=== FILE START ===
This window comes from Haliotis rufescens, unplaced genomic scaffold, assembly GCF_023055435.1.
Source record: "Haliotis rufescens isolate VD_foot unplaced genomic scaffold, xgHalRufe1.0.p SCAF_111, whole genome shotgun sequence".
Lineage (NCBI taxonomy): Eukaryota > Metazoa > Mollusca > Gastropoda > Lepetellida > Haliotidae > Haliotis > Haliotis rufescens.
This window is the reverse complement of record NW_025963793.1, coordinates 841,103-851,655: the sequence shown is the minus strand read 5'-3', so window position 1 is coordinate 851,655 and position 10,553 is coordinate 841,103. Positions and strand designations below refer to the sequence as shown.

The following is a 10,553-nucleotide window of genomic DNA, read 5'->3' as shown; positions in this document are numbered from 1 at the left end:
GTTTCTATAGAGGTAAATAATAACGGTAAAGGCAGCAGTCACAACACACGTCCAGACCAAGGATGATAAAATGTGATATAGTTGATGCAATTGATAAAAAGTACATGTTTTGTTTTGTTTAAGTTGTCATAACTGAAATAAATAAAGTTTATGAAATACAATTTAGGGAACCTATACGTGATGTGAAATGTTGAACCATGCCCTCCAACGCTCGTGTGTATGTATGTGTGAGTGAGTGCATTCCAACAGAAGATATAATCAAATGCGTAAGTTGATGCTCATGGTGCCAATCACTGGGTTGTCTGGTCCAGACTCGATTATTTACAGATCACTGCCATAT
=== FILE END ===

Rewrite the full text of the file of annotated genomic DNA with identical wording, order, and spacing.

This window comes from Haliotis rufescens, unplaced genomic scaffold, assembly GCF_023055435.1.
Source record: "Haliotis rufescens isolate VD_foot unplaced genomic scaffold, xgHalRufe1.0.p SCAF_111, whole genome shotgun sequence".
Lineage (NCBI taxonomy): Eukaryota > Metazoa > Mollusca > Gastropoda > Lepetellida > Haliotidae > Haliotis > Haliotis rufescens.
This window is the reverse complement of record NW_025963793.1, coordinates 841,103-851,655: the sequence shown is the minus strand read 5'-3', so window position 1 is coordinate 851,655 and position 10,553 is coordinate 841,103. Positions and strand designations below refer to the sequence as shown.

The following is a 10,553-nucleotide window of genomic DNA, read 5'->3' as shown; positions in this document are numbered from 1 at the left end:
GTTTCTATAGAGGTAAATAATAACGGTAAAGGCAGCAGTCACAACACACGTCCAGACCAAGGATGATAAAATGTGATATAGTTGATGCAATTGATAAAAAGTACATGTTTTGTTTTGTTTAAGTTGTCATAACTGAAATAAATAAAGTTTATGAAATACAATTTAGGGAACCTATACGTGATGTGAAATGTTGAACCATGCCCTCCAACGCTCGTGTGTATGTATGTGTGAGTGAGTGCATTCCAACAGAAGATATAATCAAATGCGTAAGTTGATGCTCATGGTGCCAATCACTGGGTTGTCTGGTCCAGACTCGATTATTTACAGATCACTGCCATAT